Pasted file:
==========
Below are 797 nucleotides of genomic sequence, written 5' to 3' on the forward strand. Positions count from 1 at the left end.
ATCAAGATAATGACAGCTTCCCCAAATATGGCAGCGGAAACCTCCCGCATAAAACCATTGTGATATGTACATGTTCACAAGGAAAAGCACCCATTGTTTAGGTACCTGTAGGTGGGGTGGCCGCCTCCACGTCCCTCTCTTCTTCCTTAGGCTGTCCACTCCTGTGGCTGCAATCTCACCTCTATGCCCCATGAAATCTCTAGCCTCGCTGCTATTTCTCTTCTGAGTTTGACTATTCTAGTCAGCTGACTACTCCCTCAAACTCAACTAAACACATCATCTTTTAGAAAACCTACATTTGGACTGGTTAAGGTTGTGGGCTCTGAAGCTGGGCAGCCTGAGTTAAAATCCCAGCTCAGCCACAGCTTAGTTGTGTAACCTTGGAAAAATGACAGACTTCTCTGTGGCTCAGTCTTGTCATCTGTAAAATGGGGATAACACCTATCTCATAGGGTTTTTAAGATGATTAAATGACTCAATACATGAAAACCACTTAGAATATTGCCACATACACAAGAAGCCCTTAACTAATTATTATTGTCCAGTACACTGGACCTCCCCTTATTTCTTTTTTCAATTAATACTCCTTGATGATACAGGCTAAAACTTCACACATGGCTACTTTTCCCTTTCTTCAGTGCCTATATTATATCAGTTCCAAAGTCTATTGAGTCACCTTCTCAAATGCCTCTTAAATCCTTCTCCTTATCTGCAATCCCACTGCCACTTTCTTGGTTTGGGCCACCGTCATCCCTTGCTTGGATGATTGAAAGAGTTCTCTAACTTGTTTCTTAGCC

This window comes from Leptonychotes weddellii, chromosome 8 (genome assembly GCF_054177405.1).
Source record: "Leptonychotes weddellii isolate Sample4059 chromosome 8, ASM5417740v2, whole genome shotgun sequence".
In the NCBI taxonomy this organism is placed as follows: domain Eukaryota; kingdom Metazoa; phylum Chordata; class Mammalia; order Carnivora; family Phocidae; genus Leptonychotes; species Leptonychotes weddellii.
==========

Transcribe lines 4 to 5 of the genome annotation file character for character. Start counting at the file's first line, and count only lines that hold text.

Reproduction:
Source record: "Leptonychotes weddellii isolate Sample4059 chromosome 8, ASM5417740v2, whole genome shotgun sequence".
In the NCBI taxonomy this organism is placed as follows: domain Eukaryota; kingdom Metazoa; phylum Chordata; class Mammalia; order Carnivora; family Phocidae; genus Leptonychotes; species Leptonychotes weddellii.